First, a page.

War is always bloody and tragic.  There are always more casualties than solutions.  Always.  And a war in the mind is no different.  For years the carnage ripped through the deep secret corridors of my mind.  A war of questions, and a war of truth.  They fashioned themselves as an unending tidal wave and relentlessly pounded the stone walls that more than twenty years of indoctrination and brainwashing had built.  There is no doubt that it has taken its toll on my mind and on my life.  One after another, walls came crashing down and truth shined in.  At first, I was ok with that.  The issues that I questioned were only related to standards and priorities.  But the more walls that came down, the more exposed became the ideas and beliefs that, in themselves, were inseparable from who I was as a person.  And that’s when the feelings of freedom gave way to chilling uncertainty.


And even though I was scared, I couldn’t back away.  I couldn’t just brush it under the rug as I had in the past.  And so I asked the questions I was scared to ask.  Is God real?  What about the virgin birth?  Is it possible that Jesus Christ was just a historical figure and not really the Son of God?  Is the Bible really a divine book, and not just a great piece of historical literature?  Are Heaven and Hell real?  If they are, is Christianity the only way to get to Heaven and escape Hell?  Is the creation that Genesis describes really a young-earth creationism point of view?  Is it possible that evolution could be compatible with Christianity?  Is it possible that God had no part at all in the origins of the universe?


As long as this war was fought on the inside, I didn’t have to face the consequences of vocalizing these questions.  For years I didn’t  even mention a word of this to my wife.  But the war has gone public now.  And in a way, its a relief.  I thought I was the only fundy who struggled with these questions.  I was wrong.  She does too.  In fact, thousands have entered the dark forest of questions.  I know this because I have spent the last few months cyberstalking your blogs and podcasts.  Some of you are now atheists.  Some of your are now agnostics.  Some of you decided to ignore the questions and continue on with life as normal.  And some of you remained Christians, but have left the IFB for a drastically different kind of Christianity.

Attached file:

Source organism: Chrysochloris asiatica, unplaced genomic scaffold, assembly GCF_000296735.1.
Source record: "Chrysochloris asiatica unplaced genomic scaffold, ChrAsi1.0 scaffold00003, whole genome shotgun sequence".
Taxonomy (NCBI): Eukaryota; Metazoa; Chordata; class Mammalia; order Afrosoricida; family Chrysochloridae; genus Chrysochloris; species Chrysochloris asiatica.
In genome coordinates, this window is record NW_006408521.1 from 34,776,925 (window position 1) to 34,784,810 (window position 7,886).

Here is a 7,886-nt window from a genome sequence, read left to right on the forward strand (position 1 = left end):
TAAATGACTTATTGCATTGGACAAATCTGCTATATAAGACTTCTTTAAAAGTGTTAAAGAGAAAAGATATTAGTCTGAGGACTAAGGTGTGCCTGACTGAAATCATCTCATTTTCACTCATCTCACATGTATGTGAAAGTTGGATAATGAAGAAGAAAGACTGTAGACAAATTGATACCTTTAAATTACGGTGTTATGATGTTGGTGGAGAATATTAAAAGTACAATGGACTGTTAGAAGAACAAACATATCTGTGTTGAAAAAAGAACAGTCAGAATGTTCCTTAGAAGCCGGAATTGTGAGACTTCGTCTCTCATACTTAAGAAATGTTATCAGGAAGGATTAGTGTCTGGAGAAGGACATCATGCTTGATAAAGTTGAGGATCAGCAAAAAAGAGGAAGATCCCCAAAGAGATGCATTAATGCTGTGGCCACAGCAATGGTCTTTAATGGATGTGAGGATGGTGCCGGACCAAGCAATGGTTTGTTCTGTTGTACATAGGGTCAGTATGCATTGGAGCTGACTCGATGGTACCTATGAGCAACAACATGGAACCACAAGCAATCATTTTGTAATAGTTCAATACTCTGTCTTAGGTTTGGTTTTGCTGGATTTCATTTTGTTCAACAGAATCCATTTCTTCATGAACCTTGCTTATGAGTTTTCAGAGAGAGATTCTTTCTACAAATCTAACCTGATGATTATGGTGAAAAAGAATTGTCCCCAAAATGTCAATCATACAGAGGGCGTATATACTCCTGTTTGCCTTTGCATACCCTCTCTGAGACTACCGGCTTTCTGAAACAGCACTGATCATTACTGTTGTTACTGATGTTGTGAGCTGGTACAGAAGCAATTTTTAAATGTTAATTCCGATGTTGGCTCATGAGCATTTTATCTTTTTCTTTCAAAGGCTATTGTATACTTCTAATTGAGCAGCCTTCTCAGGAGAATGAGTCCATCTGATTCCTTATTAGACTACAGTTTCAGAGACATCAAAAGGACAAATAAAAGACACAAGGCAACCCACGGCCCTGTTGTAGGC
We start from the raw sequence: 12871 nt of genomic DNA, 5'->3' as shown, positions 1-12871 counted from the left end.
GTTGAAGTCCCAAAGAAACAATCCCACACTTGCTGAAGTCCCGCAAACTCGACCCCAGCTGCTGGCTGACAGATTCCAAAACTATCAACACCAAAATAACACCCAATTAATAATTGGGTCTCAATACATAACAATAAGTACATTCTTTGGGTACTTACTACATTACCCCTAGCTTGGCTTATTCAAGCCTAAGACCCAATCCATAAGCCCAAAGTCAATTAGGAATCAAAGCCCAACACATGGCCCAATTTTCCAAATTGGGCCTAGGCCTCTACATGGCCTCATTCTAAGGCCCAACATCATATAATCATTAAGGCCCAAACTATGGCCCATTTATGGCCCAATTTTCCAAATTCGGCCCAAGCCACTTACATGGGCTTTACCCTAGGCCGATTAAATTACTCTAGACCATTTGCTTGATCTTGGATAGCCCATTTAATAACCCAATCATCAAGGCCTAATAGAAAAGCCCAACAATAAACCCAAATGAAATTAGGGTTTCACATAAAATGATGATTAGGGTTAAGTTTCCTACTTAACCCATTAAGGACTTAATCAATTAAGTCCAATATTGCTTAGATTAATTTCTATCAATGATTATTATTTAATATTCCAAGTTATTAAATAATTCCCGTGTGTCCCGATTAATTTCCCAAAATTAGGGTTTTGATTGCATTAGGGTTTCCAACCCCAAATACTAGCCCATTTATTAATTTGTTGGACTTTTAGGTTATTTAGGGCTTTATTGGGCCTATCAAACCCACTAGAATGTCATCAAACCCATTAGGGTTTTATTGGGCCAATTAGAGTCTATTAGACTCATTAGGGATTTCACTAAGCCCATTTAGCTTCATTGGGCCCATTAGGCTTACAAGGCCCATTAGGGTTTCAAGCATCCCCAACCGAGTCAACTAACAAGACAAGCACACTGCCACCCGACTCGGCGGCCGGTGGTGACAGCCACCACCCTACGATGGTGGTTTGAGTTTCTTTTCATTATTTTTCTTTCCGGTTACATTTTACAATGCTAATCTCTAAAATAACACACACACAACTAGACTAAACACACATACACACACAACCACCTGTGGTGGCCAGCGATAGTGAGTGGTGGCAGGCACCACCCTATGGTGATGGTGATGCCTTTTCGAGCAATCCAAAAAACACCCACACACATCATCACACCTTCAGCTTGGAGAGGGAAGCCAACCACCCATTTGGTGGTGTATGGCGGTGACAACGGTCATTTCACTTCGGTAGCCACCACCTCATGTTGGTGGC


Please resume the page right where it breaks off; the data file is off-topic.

But for those of us (and I include myself) in the fourth group, have we jumped ‘out of the frying pan and into the fire’ so to speak?  What is to say that by switching from one bubble (the IFB) to another that we didn’t just switch the label on the propaganda pipeline connected to our brains?


I am going to be completely vulnerable here and admit that I have not yet made it out of this forest of questions.  And I am willing to go on the record as saying that for two reasons.  Number one, I want others who are asking questions in the dark corners of loneliness to know that they are not the only ones.  And number two, because its an undeniable part of my journey.


Funny.  There was a time that I could construct complex theological arguments to justify my position.  Now, my Christianity is wrapped up in the following simplicity.  I call myself a Christian because I cannot explain my life without God.  As for the rest?  I will probably share my conclusions on some things in a series of later posts (I hope), but to tell the truth I don’t have all the answers, and I never will.  And that’s okay.

How did you move on?


Moving on takes three major forms for those of us who are ready to leave the IFB.

1) Becoming an atheist or an agnostic

2) Maintaining a belief in God, but writing off church and organized religion

3) Maintaining a belief in God, and becoming a part of a different kind of church

Which one did you choose and why?